January 20, 2014 4:38 AM Subscribe
As a child, I used to love what I later found out to be called MW DXing - tuning a medium-wave radio carefully to find unusual and far away broadcasts. Has digital radio, and the ability to hear broadcasts from anywhere - both 'official' stations and amateur-run - killed this off? Is there such a thing as digital DXing?
posted by mippy to Technology (5 answers total) 13 users marked this as a favorite
I've had a digital radio since 2003, and we have an internet radio as well, so all the stations of the world are available to us. However, I used to find seeking out stations on the dial really fascinating (I could pick up Irish radio, Radio Sweden, pirate reggae stations, morse code stations and on one occasion the cordless phone conversations of my next-door neighbour from my basic MW receiver in NW England), and didn't even know there was a name for what I was doing until a couple of years ago. I used to write down the names of stations I found, or send off for leaflets, but I couldn't always identify everything as they were not always in English.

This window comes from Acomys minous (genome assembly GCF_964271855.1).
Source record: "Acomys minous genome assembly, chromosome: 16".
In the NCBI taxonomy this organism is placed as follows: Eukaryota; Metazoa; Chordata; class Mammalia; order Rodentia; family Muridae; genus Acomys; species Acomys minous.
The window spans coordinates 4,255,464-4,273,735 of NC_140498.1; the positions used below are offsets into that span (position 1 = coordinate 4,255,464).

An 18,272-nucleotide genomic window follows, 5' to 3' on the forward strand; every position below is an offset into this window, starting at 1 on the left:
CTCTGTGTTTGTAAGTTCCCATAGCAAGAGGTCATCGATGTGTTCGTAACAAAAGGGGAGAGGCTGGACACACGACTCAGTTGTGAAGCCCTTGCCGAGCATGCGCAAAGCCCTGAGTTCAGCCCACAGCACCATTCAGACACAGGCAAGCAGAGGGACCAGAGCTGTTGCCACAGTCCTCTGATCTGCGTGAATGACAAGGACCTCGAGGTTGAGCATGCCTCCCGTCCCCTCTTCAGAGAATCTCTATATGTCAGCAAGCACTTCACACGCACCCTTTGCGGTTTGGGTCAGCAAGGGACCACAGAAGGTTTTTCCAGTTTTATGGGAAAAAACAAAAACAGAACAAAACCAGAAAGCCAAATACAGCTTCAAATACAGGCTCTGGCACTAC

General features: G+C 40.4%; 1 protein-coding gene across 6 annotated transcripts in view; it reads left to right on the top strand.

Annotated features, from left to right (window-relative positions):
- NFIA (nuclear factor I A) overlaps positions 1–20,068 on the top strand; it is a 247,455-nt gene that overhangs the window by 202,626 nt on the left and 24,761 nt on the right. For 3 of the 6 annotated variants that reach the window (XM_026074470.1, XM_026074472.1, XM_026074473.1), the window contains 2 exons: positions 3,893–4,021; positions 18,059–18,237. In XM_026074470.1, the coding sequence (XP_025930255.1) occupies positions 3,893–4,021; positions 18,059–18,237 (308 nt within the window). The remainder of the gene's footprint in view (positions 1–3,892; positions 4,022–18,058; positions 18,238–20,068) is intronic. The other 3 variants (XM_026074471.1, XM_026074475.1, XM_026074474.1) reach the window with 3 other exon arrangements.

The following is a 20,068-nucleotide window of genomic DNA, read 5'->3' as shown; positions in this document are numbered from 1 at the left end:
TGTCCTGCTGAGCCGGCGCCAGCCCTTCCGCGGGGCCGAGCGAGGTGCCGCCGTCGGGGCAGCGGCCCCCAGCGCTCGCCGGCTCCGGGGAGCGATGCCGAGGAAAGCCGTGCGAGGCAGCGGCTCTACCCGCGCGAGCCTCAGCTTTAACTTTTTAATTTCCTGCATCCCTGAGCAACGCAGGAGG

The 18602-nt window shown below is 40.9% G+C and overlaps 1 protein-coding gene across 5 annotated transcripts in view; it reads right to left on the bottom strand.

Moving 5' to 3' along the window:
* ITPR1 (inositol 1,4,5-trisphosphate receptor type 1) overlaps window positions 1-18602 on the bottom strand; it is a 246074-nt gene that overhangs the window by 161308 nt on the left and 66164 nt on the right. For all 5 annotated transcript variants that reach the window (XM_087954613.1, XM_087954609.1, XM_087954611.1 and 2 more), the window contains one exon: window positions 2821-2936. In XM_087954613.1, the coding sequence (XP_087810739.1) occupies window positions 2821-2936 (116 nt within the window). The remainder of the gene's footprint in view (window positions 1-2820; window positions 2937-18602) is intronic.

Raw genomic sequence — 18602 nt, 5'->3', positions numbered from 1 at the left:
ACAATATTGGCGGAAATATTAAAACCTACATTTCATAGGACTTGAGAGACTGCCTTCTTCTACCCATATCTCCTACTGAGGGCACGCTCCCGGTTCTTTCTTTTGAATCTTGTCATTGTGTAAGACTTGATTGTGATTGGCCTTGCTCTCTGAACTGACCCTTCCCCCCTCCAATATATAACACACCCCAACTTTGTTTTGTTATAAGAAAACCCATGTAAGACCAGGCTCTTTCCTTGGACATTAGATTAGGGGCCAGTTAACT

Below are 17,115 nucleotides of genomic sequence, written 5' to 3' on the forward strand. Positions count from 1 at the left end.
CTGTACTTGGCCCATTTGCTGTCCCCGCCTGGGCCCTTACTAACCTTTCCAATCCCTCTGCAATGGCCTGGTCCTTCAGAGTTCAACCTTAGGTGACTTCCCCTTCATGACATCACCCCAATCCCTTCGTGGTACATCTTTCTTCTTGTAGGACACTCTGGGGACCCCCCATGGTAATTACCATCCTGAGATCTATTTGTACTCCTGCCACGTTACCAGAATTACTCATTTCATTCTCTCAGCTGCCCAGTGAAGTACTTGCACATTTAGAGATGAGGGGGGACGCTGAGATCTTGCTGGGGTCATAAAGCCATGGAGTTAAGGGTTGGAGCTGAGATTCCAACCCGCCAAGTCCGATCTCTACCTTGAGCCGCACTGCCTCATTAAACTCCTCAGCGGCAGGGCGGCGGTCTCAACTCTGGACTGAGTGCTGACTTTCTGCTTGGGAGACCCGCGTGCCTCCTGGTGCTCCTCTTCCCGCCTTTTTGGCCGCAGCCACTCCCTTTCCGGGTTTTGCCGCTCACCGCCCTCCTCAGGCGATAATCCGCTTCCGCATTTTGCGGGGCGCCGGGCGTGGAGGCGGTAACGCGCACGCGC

I acquired a second-hand ICF-SW7600GR a couple of years ago (though I need to find a mains adaptor that won't affect the signal) and I kind of miss the crackle of analogue static. However, with some analogue signals now being turned off, is it still possible to find something interesting out there? I've had a look online, but many of the sites I've come across seem aimed at ham radio people, which isn't what I'm interested in. I'm intrigued that this wee pastime I used to enjoy has a name, and I'm interested to know whether people are still doing it - rather like digging in crates is less exciting now you can buy a record in minutes online should you have the cash spare, I'm wondering whether, with technology making the world feel smaller and more accessible, it's still being done. I had a book listing all the frequencies for worldwide stations, which sadly got lost when I moved house - are things like this still being published somewhere?